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What's Best - Being a Kind or a Nice Leader?

A common misperception of being a great leader is that you have to be a good person. A nice person.

So we act interested in our people, we don't say anything that could upset anyone, we smile a lot and we talk about non-controversial topics. 

Without realising it, we become really bland. A leader who has no real opinions and just tries to please everyone.

Although kind and nice may appear similar in meaning, there are fundamental distinctions between the two.

Research has found that kind leadership is characterised by fostering a culture of actively assisting others, addressing poor behaviours in an empathetic manner, actively listening to concerns and taking action to improve work conditions. Kindness stems from a strong sense of self-worth and garners respect in response. Kind leaders are strong in their conviction and strategic focus. They know what needs to be done and they stand firm in achieving the best results. They hold everyone to those high standards and because they are consistent and positive, they earn people's trust with ease.

On the other hand, niceness often revolves around the desire to satisfy others and maintain politeness in order to avoid causing offence. It means constantly adapting your behaviour to please others. Actions and behaviours are performative and designed to manage a 'nice' reputation. 

Being nice stems from a constant need for validation, which unfortunately can expose individuals to mistreatment, being exploited or creating a toxic work environment. It means they don't 'see' poor behaviours and turn a blind eye.

While being "nice" may involve offering sympathies when someone expresses personal issues, kindness goes beyond mere listening. It entails taking proactive measures to enhance their situation. Compassionate action is taken to reduce workloads or provide time-off demonstrating a genuine effort to support people's well-being.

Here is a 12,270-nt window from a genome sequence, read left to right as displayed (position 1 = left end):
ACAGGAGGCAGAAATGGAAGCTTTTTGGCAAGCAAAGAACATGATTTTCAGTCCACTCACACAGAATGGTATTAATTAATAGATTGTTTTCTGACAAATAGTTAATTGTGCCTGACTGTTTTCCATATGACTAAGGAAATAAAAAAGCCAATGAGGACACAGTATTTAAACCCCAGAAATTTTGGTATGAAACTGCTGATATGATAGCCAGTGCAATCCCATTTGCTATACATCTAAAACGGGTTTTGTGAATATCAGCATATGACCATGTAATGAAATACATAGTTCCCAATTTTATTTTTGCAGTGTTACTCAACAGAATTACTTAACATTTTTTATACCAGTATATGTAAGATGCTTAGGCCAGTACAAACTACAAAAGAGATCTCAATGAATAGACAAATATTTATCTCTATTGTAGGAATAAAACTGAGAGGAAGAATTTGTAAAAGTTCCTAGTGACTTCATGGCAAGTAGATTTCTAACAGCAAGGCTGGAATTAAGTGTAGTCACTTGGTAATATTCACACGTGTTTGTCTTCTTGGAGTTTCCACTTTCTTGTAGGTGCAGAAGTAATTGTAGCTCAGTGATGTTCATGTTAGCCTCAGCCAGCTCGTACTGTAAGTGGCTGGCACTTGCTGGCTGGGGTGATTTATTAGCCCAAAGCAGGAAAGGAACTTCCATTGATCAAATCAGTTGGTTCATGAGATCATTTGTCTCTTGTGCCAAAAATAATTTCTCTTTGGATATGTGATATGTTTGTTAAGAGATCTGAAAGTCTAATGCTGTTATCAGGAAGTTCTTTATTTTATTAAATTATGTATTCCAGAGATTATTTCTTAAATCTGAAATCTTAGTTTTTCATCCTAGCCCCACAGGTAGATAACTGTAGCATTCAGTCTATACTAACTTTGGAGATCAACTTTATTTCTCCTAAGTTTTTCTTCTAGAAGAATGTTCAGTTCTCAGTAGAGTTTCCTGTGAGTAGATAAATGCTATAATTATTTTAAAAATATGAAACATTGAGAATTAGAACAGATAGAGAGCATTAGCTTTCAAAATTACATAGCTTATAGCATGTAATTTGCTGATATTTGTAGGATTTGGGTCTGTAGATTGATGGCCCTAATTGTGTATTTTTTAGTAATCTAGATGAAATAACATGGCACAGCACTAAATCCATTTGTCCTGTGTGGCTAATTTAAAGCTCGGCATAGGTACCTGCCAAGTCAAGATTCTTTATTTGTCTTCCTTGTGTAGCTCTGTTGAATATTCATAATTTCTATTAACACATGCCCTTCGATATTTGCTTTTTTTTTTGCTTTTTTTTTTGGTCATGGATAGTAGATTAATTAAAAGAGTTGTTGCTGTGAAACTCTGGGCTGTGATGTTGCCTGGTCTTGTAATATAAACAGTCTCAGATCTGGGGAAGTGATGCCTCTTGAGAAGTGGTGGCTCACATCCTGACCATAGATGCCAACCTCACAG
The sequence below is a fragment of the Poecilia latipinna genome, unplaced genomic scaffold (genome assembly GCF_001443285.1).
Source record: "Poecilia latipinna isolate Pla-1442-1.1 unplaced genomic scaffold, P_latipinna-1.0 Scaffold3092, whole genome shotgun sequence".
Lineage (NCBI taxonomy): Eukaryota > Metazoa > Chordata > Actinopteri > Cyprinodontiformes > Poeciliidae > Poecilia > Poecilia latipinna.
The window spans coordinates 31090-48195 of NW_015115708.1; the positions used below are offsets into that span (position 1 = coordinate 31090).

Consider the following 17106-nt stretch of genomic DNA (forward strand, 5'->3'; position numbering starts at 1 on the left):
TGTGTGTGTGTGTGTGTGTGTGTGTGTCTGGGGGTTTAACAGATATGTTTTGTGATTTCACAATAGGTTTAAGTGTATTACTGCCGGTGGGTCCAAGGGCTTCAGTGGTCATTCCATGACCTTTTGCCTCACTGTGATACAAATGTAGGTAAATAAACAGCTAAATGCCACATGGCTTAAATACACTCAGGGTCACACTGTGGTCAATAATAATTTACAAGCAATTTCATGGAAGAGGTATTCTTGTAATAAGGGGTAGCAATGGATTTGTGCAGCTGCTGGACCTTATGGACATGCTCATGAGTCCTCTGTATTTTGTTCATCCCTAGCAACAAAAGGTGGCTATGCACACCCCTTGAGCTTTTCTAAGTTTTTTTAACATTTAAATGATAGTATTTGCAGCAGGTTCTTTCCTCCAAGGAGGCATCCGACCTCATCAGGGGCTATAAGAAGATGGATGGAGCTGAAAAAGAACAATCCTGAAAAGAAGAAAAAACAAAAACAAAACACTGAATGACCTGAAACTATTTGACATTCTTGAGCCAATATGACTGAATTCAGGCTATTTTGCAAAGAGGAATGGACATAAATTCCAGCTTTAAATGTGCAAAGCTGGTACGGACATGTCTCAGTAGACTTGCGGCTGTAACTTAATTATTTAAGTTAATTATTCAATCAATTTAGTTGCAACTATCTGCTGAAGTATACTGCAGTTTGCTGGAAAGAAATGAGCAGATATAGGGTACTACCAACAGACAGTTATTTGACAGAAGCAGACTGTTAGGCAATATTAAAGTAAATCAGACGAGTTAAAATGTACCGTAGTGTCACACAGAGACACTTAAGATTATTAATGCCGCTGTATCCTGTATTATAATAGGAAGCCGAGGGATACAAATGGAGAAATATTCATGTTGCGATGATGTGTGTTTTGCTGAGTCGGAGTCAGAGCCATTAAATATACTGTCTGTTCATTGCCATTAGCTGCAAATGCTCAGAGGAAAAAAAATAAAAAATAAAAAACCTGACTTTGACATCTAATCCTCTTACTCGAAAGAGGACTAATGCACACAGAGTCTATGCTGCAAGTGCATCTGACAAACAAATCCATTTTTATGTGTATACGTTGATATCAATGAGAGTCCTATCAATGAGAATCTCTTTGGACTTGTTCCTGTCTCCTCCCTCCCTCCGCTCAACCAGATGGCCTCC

Being nice is also pretty exhausting. You are going to be on the path to burnout, if you focus your attention on what others think of you. After all, you have no control of other people's opinions. Trying to control it is a waste of time.

This means that a nice leader often struggles to have a difficult conversation with an employee whose performance needs improvement. A leader who focuses on being nice will often avoid any sort of confrontation that makes them 'not nice.'

Yet, letting a person know their behaviour needs to improve is much nicer for them long-term, as they can rectify the situation. Rather than continue to perform at a lower level and frustrate everyone else around them.

When leaders avoid an uncomfortable conversation because it make them feel uncomfortable, it increases the chance that their team will disrespect them for not having the courage to do the right thing. It gives everyone in the team license to underperform.


The Importance of Respect

Focusing on being kind and doing high quality work garners respect.

And being respected is more important than being liked.

Over the years, I've interviewed lots of employees about their boss. While many of them might not have liked their boss, nor wanted to hang out with them, there were many who said they respected their boss. It was because they knew he was focused on doing the right thing. That he was focused on the best results for clients. And because of that focus they knew that his directives or comments were not personal, but in relation to doing high quality work. They knew they could trust him to do things well and he would challenge their abilities. And for that - respect was given.